• Russia warned of direct military confrontation with the West if cyberattacks continue to target the country’s infrastructure. The warning comes after the Russian housing ministry website was hacked over the weekend. An internet search of the site led to a “Glory to Ukraine” sign written in Ukrainian. Moscow alleged the attacks were coming from the United States. Both sides are using cyber warfare to disrupt information. However, Russia’s response suggests that Moscow increasingly views the attacks as hostile, especially as the war continues. We do not consider the remarks from Moscow to lead to imminent military conflict with the West. Instead, the comment signals that Russia is frustrated with the level of success the U.S. has gained with its cyberattacks. Regarding markets, it is a signal that the U.S. government has demonstrated the capability of not only launching an attack but also having a great defense. This bodes well for U.S. businesses. Last year’s Colonial Pipeline hack may have given the U.S. government a wake-up call to make a much-needed upgrade to defensive capabilities, which we assume is the reason we have not had such disruptions since.

 International news:

  • Chinese ride-hailing app Didi ($2.36) will be delisted from the NYSE on Friday. The ride-hailing company is being forced to delist as a condition by Chinese regulators to lift a ban on new customers. The removal of Didi from the NYSE suggests regulators are still trying to maintain a tight grip over its tech sector.
  • The European Union’s executive arm is expected to recommend Ukraine for candidate status for joining the bloc. Ukraine has been pushing for immediate admission into the European Union since Russia started its invasion. The recommendation will not lead to an expedited admission process, but it does put the country on the path to joining. Ukraine’s entrance into the EU depends on member countries’ unanimous approval. Ukraine’s acceptance will likely be challenging given that many countries within the bloc have close ties with Russia and are therefore unlikely to approve its admission.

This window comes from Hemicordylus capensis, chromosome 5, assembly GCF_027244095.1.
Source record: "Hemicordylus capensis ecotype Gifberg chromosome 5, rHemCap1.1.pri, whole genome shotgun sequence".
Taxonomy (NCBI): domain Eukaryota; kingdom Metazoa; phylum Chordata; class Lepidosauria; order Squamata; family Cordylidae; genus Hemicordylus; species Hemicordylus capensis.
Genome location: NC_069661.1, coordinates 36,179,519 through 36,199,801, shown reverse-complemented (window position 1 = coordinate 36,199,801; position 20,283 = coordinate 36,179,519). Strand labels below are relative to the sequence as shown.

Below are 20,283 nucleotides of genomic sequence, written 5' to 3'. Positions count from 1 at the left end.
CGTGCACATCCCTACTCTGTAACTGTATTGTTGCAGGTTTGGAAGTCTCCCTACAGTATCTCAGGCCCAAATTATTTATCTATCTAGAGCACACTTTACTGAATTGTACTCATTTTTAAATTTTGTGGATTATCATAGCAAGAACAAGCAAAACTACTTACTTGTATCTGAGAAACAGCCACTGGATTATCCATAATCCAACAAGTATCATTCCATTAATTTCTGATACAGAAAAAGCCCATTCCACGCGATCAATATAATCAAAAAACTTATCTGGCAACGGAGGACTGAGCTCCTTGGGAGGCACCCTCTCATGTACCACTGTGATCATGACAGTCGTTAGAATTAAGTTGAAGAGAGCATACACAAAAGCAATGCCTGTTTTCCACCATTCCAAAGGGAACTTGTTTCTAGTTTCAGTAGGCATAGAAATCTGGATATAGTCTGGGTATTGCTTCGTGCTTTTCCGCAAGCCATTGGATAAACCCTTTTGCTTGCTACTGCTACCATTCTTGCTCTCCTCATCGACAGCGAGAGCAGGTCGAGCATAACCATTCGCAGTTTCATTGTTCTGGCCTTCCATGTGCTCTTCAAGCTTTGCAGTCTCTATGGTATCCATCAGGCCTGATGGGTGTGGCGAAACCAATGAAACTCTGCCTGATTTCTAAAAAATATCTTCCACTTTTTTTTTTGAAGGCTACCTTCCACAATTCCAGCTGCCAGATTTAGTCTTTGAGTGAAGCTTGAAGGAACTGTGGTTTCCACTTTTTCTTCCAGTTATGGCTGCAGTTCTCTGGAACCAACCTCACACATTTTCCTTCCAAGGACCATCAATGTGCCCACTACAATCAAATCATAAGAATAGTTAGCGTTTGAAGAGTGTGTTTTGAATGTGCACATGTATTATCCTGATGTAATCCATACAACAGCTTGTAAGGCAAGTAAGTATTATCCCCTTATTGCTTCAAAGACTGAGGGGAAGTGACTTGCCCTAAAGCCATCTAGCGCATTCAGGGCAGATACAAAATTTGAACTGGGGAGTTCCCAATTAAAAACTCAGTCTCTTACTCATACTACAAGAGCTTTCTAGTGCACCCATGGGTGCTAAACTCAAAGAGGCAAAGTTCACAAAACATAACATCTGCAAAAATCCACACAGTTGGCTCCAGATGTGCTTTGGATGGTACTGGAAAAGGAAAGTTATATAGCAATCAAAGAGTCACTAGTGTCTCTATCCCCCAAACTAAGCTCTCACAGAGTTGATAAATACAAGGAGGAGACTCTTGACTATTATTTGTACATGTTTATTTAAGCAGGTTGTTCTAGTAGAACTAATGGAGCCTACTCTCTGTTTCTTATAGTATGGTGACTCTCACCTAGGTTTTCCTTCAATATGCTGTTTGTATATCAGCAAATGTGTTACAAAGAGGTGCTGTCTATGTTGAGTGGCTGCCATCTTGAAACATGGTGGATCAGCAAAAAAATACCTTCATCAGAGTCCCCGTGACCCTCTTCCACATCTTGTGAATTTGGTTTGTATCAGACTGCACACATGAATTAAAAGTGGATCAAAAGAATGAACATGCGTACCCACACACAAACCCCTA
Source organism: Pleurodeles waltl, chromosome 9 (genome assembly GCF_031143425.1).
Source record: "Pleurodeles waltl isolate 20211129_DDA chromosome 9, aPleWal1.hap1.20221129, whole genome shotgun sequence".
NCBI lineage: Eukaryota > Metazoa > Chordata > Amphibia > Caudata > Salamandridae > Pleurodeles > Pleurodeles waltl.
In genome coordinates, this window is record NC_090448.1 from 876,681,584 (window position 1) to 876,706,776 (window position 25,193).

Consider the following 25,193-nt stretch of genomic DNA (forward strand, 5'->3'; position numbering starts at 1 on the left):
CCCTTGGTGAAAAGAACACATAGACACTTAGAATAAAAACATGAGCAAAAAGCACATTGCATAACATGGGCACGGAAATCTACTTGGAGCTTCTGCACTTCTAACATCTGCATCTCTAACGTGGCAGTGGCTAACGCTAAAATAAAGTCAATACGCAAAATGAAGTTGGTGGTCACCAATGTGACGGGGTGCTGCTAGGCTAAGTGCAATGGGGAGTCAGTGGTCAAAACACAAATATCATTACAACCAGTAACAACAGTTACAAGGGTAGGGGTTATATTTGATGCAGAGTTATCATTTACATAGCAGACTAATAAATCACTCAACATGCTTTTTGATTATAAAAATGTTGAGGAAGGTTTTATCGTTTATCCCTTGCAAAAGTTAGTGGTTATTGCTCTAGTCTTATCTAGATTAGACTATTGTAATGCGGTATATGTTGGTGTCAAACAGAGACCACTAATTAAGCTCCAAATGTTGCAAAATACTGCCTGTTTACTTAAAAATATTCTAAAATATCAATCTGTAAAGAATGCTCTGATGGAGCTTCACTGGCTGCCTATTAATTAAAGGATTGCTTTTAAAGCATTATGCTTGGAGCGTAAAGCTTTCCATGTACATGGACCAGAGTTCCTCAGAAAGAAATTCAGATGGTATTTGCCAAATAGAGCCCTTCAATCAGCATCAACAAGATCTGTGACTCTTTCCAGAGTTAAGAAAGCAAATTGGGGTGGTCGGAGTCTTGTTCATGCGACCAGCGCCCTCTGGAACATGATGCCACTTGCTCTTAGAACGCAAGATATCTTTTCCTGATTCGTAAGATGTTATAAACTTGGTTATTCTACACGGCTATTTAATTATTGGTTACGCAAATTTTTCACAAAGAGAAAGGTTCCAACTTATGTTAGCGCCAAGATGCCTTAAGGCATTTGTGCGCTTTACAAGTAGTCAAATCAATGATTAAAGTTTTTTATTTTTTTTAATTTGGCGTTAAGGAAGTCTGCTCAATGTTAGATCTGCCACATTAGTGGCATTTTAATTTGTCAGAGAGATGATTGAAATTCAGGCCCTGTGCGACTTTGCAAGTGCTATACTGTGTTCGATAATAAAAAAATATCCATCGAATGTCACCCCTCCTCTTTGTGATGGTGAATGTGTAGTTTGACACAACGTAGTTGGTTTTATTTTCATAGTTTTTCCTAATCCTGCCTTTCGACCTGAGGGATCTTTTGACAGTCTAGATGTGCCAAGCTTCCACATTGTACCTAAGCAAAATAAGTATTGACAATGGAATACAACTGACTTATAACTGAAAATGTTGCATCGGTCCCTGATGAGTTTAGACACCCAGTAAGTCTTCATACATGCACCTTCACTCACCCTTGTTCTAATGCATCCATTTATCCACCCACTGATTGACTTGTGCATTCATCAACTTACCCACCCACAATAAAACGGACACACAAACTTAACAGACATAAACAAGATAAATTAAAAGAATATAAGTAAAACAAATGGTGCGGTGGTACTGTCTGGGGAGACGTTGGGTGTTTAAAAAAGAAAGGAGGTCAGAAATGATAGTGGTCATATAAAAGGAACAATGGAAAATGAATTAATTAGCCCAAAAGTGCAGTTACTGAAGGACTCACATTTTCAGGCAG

• The European Central Bank’s hawkish shift has led to concerns that high-debt countries may struggle to repay. Following the announcement of the ECB’s policy change, the spread between Italian and German 10-year bonds increased by the most in over two years. The increased rates and rising inflation will make it harder for the European Union to avoid contraction. Financial services companies, particularly in Germany, may be attractive in this environment as higher rates generally make it easier for banks to increase their net interest margins.

U.S. Economic and policy News:

  • The Biden administration is exploring setting standards for federally financed EV charging stations. The measure is part of the bipartisan infrastructure bill.
  • The latest CPI report rose to a 40-year high in May, leading to doubts about whether the Fed will pause interest rate hikes late this year. The Fed is in a tough spot. Much of the inflation is driven by outside factors beyond its control (the war in Ukraine, lack of home inventories, and ongoing supply chain issues). However, it must maintain the perception that it can rein in inflation using its available tools. As a result, the Federal Reserve may be forced to raise rates to cool demand, even if it slows the economy.

COVID-19: Official data show confirmed cases have risen to 534,295,684 worldwide, with 6,306,726 deaths. The countries currently reporting the highest rates of new infections include the U.S., Taiwan, Germany, and Australia. (For an interactive chart that allows you to compare cases and deaths among countries, scaled by population, click here.) In the U.S., confirmed cases have risen to 85,329,812, with 1,010,805 deaths. In data on the U.S. vaccination program, the number of people considered fully vaccinated now totals 221,601,089, equal to 66.7% of the total population.